Amy Congdon
Tissue Engineered Textiles
Mixed media including textile scaffolds, 3D printed petri dishes, metal and glass tweezers, and prints
Images courtesy of the designer. PhD research undertaken at Central Saint Martins and supported in kind by the Tissue Engineering & Biophotonics Department at Kings College London 

Photographs courtesy of Glenn Michael Harper


Amy Congdon is a textile designer by training who has been working and researching the field of biofabrication for over ten years.

Titled "Tissue Engineered Textiles", Congdon's PhD Thesis showcases how textile craft can offer an iterative approach to materiality and offer an alternative methodology for scientific experimentation. As a science, tissue engineering is essential in sourcing parts for and repairing the body - from skin and blood vessels to the potential of whole organs in years to come.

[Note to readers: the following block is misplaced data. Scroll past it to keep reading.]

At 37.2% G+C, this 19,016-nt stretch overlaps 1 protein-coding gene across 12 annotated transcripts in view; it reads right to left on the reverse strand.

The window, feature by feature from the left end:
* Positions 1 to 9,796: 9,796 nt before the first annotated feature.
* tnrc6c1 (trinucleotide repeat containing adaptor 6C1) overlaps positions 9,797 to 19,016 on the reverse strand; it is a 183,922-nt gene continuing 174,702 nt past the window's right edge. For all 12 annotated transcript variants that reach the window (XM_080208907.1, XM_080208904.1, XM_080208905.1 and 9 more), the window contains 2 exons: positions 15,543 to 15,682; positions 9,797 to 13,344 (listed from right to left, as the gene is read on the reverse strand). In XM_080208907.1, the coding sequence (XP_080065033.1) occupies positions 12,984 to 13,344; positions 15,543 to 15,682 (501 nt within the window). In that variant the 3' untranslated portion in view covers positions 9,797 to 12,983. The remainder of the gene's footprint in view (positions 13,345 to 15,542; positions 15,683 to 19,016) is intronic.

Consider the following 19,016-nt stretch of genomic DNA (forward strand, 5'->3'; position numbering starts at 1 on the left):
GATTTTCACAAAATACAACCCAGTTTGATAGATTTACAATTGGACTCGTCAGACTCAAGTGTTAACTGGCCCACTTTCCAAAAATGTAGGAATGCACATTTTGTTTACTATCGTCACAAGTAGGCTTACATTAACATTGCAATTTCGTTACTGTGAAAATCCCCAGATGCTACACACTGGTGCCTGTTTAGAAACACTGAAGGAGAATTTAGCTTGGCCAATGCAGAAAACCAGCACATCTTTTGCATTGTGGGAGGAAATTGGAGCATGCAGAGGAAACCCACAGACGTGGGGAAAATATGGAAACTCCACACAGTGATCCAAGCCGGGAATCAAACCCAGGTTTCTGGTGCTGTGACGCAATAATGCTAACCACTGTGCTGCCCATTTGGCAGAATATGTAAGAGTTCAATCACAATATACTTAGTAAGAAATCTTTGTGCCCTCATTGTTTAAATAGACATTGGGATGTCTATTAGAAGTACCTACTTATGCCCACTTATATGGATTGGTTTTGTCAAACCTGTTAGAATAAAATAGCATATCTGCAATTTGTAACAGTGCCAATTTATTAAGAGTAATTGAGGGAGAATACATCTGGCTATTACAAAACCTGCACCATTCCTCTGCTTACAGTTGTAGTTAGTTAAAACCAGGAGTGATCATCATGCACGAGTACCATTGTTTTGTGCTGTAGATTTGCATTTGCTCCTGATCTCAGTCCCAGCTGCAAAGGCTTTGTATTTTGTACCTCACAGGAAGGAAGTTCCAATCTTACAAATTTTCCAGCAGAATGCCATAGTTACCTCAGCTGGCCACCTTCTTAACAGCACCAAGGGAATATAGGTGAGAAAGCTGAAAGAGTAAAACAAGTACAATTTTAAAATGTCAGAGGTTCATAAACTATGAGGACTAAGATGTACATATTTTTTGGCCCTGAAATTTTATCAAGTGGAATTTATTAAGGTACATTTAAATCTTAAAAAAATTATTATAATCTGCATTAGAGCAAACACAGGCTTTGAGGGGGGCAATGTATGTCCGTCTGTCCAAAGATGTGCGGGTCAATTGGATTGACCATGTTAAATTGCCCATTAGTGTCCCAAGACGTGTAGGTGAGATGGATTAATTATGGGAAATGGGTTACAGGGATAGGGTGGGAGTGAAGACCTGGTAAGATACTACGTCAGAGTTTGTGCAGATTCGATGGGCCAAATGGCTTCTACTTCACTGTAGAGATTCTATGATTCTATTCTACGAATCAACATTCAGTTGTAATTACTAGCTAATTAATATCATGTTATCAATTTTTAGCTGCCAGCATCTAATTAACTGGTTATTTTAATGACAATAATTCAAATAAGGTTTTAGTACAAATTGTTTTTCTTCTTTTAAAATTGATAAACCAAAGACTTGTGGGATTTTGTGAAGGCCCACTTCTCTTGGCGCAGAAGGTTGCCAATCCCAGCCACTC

Her practice-based research at Kings College Di Silbio lab aims to explore how traditional textile craft techniques can unlock future tissue engineering possibilities. By examining the control of cell growth and orientation around scaffolds and bio selective materials, Amy's practice can support the progression of regenerative medicine and future materials. One of the critical areas in Congdon's research is the design and development of scaffolds to support cell growth. Scaffolds are created to give cells the structures in which to attach and grow. Textiles offer a way to develop scaffolds due to their unique ability to mimic natural forms in the body, creating bespoke architectures that are often near impossible to achieve in other mediums.